Dwarf otters are very cute creatures: the little otters have front paws that look like our hands and with which they can dexterously hold their prey.
What do Asian dwarf otters look like?
Dwarf otters belong to the order of carnivores and there to the marten family. Within this, they form the subfamily of the otters and there in turn belong to the genus of the finger otters. They are so named because their front paws resemble a human hand, their claws are very short and their fingertips do not protrude.
They, therefore, look a little like human fingernails. Sometimes the animals are therefore also called short-clawed vipers. Similar to our native otters, dwarf otters have a slender, elongated body, the head is somewhat flattened and broad, the legs are short and strong. The ears are small and round, they can – like the nostrils – be closed when swimming and diving.
Like all otters, pygmy otters are well adapted to life in water: the fur – one of the densest in the animal kingdom – is impermeable to water. It consists of an undercoat and a top coat that is smooth and shiny. The upper body is dark brown or ash gray, the belly is lighter colored, the throat is almost white.
They have webs between their toes, but these are hardly developed on the front paws and less developed on the hind paws than in other otter species, which is why the individual fingers are more mobile. With this feature, they differ very clearly from the other otters, which have pronounced webs between their toes.
Dwarf otters measure from head to bottom between 41 and 64 centimeters, the tail measures an additional 25-35 centimeters. They weigh 2.7 to 5.5 kilograms. The males are on average 25 percent larger than the females.
Where do Asian dwarf otters live?
Dwarf otters are at home in Asia. There they can be found in India, Southeast Asia, southern China, Indonesia, Sri Lanka, the Malay Peninsula, Borneo, and some other Southeast Asian islands up to the Philippines.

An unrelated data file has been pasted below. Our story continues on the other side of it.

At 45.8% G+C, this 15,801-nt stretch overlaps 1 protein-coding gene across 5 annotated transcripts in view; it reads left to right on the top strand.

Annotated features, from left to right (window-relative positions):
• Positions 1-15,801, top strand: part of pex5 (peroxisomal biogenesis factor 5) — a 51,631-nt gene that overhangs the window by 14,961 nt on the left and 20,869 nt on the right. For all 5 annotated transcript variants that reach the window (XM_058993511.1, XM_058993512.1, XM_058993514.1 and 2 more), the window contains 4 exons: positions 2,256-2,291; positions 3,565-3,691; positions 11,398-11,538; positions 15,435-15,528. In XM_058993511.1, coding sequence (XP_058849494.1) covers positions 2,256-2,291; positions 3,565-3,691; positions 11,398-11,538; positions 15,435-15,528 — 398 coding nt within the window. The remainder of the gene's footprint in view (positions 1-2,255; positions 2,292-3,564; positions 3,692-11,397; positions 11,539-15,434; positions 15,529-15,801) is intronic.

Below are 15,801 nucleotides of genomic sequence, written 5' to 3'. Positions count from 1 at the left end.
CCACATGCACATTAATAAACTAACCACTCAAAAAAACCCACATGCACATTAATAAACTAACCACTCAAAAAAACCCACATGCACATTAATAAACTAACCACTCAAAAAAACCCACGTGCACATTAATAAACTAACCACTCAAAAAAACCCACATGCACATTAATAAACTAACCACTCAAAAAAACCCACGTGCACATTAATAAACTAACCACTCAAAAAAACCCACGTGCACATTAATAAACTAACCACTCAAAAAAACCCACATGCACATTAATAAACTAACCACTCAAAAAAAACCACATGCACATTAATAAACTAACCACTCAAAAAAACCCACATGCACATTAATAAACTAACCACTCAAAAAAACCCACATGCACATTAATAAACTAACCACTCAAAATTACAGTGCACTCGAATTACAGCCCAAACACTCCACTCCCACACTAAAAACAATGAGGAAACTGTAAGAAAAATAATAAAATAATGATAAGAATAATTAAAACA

Like all otters, pygmy otters live predominantly in the water. They stay mainly in rivers and estuaries, which are densely guarded with bushes and undergrowth. But they can also be found on sea coasts. Sometimes they even colonize rice fields flooded with water.
Which Asian dwarf otters are there?
The subfamily of otters includes dwarf otters, otters, sea otters, small-clawed otters, and the South American giant otters, which can weigh up to 20 kilograms. Very close relatives of the Asian dwarf otter are the African-fingered otters.
How old do Asian dwarf otters get?
Dwarf otters live up to 15 years.
How do Asian dwarf otters live?
Dwarf otters are the smallest of all otters. Unlike our native otters, dwarf otters are sociable animals: They live in family groups with up to twelve animals. They even go hunting together. Dwarf otters play a lot with each other and also make numerous different sounds with which they really “converse” with each other.
Dwarf otters differ from other otters in another way of behaving: they do not grab their prey with their mouths, but grab it with their paws, which are very dexterous thanks to the movable individual fingers. They also use their touch-sensitive fingers to dig and search for prey in mud and under rocks.
In addition to the water, pygmy otters also look for food in the shore scrub: Then young birds such as ducks can also fall victim to them. Because pygmy otters are fairly smart and docile, they are domesticated and trained for fishing in some areas of Malaysia, although they rarely hunt fish. They dive, catch fish and deliver them for a reward.
Friends and foes of the Asian dwarf otter
Dwarf otters can fall prey to other, larger predators. They were also hunted in part because they were thought to be competitors for food. However, in contrast to other otter species, their fur was less of a concern.
How do Asian dwarf otters reproduce?
Female dwarf otters can have cubs twice a year. Before giving birth, a pair of pygmy otters build a small den in the mud of the bank. Here the females give birth to one to six young after a gestation period of 60 to 64 days. The baby otters spend the first few weeks in this cave and are suckled by the mother.
When they are around 80 days old, they can eat solid food. They gradually learn from their parents how to hunt and what to eat.